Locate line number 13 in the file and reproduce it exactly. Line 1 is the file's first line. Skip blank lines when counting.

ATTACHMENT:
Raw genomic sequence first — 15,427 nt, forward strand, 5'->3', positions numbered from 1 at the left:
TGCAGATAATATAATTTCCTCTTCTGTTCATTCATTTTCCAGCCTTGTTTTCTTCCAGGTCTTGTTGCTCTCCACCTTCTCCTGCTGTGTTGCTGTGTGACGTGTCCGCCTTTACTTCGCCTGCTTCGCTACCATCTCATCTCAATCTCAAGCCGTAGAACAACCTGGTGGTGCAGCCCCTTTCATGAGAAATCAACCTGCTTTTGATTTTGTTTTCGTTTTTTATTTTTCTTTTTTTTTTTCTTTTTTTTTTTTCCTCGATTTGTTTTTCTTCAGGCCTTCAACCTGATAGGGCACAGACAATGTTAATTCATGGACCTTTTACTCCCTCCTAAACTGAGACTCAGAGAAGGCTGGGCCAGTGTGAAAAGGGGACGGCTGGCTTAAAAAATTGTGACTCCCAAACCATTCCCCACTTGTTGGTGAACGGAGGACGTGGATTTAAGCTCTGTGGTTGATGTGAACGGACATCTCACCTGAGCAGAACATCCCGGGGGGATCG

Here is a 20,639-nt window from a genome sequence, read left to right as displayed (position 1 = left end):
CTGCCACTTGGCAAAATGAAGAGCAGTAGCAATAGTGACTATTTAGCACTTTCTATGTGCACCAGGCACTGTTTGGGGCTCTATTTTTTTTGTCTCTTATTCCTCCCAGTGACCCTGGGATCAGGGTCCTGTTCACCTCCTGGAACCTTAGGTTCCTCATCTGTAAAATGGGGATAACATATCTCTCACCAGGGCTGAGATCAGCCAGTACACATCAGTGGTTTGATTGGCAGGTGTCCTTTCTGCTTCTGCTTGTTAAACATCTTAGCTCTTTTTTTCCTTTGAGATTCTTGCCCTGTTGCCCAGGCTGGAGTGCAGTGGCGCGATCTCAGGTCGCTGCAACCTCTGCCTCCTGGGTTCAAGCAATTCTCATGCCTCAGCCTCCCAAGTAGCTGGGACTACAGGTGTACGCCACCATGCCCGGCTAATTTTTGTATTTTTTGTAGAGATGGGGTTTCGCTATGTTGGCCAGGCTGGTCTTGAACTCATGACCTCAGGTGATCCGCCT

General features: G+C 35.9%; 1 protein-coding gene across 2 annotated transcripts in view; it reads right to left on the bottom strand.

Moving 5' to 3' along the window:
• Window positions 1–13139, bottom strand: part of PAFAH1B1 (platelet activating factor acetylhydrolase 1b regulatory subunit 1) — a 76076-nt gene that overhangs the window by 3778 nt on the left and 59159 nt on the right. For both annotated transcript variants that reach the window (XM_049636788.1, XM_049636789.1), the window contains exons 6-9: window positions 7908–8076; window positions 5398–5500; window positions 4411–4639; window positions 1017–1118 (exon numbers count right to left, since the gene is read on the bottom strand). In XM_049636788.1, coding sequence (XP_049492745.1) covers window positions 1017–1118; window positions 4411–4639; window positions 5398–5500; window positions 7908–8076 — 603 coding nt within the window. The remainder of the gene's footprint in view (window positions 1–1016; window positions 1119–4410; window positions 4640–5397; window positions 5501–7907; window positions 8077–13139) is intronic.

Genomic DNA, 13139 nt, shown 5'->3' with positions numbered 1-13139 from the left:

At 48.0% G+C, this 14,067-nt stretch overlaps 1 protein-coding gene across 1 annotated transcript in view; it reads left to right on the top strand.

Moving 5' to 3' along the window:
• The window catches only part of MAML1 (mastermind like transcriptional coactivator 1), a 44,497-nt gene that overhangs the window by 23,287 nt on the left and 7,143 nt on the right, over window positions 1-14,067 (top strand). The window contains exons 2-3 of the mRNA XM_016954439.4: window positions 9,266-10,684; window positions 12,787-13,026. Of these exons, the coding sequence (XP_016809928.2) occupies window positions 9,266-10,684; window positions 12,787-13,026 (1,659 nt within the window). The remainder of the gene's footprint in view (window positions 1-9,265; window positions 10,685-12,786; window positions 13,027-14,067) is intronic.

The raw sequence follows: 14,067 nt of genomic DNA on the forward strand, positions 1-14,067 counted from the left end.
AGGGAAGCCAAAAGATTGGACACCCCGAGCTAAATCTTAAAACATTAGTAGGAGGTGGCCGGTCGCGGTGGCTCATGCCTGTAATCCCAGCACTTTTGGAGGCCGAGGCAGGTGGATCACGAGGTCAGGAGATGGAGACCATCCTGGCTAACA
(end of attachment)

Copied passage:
AGGGAAGCCAAAAGATTGGACACCCCGAGCTAAATCTTAAAACATTAGTAGGAGGTGGCCGGTCGCGGTGGCTCATGCCTGTAATCCCAGCACTTTTGGAGGCCGAGGCAGGTGGATCACGAGGTCAGGAGATGGAGACCATCCTGGCTAACA